And while our scope goes beyond mobility, the implications of clean transport are about much more than just how we get around. For example, In Europe transport accounts for more than a third of our total energy use, and while electric vehicles are central to decarbonising the transport sector, it will also cause the demand for electricity to skyrocket So, how that electricity is produced, and the efficiency with which it is used, are key factors. Indeed, the amount of electricity needed could actually hold back the uptake of these clean technologies.
The point espoused by Bertrand Piccard, the chairman of the Solar Impulse Foundation and someone who knows a thing or two about clean - if unconventional - mobility - is that solutions exist that protect the environment and are economically viable and that rather being seen as an expensive cost, should be seen as opening up new industrial markets and creating jobs and profit.
Well, there’s a great variety; consider petrol vehicles, which are going to be with us for some time yet. Anti-smog have created a hydrogen fuel enhancement kit which injects hydrogen into the engine allowing for a more complete combustion of fuel in cars, thereby reducing engine emissions by up to 80% and increasing fuel efficiency by up to 20%.
Finding ways to improve efficiency are all over the place, and certainly includes the physical design of the vehicle. Airshaper are providing tools to help constructors figure out designs to reduce aerodynamic resistance, which accounts for more than half of the energy required to keep a heavy vehicle moving at 100 km/h, and reducing that resistance by 20% can cut overall fuel consumption by a tenth. Across the EU, lorries, buses and coaches are responsible for around a quarter of road transport carbon emissions. Or what about Solvay, who have found that by adding SIlica to tires, they are able to reduce rolling resistance significantly, leading to a 7% improvement in fuel efficiency, and therefore reduced emissions for the same trip.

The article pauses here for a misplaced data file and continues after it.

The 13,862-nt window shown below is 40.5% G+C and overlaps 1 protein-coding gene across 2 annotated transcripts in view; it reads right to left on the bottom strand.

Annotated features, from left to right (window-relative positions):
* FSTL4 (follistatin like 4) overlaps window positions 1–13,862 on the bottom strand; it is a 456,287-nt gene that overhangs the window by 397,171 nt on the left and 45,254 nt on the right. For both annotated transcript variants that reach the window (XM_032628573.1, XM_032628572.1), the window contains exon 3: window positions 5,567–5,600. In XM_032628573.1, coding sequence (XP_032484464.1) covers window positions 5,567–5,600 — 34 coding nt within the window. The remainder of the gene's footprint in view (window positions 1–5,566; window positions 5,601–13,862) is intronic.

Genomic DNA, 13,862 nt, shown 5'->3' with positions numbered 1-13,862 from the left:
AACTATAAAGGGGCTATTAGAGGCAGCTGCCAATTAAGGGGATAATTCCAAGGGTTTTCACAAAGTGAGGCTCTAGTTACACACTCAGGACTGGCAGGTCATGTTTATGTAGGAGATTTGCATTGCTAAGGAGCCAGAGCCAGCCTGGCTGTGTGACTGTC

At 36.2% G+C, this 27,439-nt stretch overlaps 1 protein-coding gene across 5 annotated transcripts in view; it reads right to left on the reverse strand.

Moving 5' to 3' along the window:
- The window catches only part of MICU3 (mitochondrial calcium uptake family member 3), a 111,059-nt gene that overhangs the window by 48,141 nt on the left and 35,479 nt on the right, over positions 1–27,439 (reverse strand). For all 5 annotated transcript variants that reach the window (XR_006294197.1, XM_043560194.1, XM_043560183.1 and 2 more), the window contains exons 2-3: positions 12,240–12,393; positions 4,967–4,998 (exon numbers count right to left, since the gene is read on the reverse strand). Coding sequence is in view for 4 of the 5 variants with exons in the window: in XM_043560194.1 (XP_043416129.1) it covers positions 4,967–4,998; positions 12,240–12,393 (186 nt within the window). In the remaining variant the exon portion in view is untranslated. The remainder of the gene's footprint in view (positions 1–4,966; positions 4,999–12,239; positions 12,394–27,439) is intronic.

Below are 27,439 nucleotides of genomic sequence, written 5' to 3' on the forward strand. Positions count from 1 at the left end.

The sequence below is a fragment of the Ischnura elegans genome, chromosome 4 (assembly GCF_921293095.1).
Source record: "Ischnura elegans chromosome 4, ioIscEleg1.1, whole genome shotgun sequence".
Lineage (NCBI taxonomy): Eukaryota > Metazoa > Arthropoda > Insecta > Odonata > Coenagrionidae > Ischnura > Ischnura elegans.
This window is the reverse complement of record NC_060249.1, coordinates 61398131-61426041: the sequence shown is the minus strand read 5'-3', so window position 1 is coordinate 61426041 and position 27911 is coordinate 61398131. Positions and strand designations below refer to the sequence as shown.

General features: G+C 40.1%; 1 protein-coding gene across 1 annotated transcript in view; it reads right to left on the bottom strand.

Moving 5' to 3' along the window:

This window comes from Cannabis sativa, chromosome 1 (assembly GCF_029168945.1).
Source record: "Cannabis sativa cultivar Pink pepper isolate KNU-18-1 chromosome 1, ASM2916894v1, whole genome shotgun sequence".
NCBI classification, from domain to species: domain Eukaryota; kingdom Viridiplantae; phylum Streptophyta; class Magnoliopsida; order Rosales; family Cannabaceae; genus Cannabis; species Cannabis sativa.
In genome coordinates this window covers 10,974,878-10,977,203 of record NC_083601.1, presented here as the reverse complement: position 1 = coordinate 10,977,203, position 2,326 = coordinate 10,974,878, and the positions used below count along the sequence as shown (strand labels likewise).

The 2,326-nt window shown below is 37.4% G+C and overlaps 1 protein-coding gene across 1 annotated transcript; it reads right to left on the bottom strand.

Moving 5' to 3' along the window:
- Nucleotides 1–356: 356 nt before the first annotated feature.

It’s not just for cars and trucks, though; the phrase “innovative and sustainable railway sleepers” may not be the stuff dreams are made of, but GreenRail have made just that; a sleeper that lasts longer, cost 40% less to maintain, and cuts down on noise pollution. Most remarkable though is that for every kilometre of train track, some 35 tons of recycled plastic and rubber are used in their manufacturing! They were selected as the Best Startup of 2017 at the second edition of Startup Italia Open Summit this past December.
And if we rethink urban mobility, let’s consider all those cities with rivers and lakes that can be used to reduce congestion, which is costly; Paris loses some 10Bn EUR in lost productivity each year because of it. That’s where Seabubbles comes in with their low-cost, energy-efficient electric water-taxi service. It’s quick, comfortable and runs off energy produced cleanly at its docking station. As you’ll see from the video below, it seems a lot more pleasant than sitting in traffic.
So it’s clear that a great many solutions, in addition to the electric and hydrogen vehicles that will increasingly populate our roads, are part of this transition, and we are looking to help bring them to the fore. So as you sit, stuck surrounded by your fellow drivers pondering why you decided to take this drive in the first place, consider submitting your solution to be included for consideration as one of our 1000 Efficient Solutions.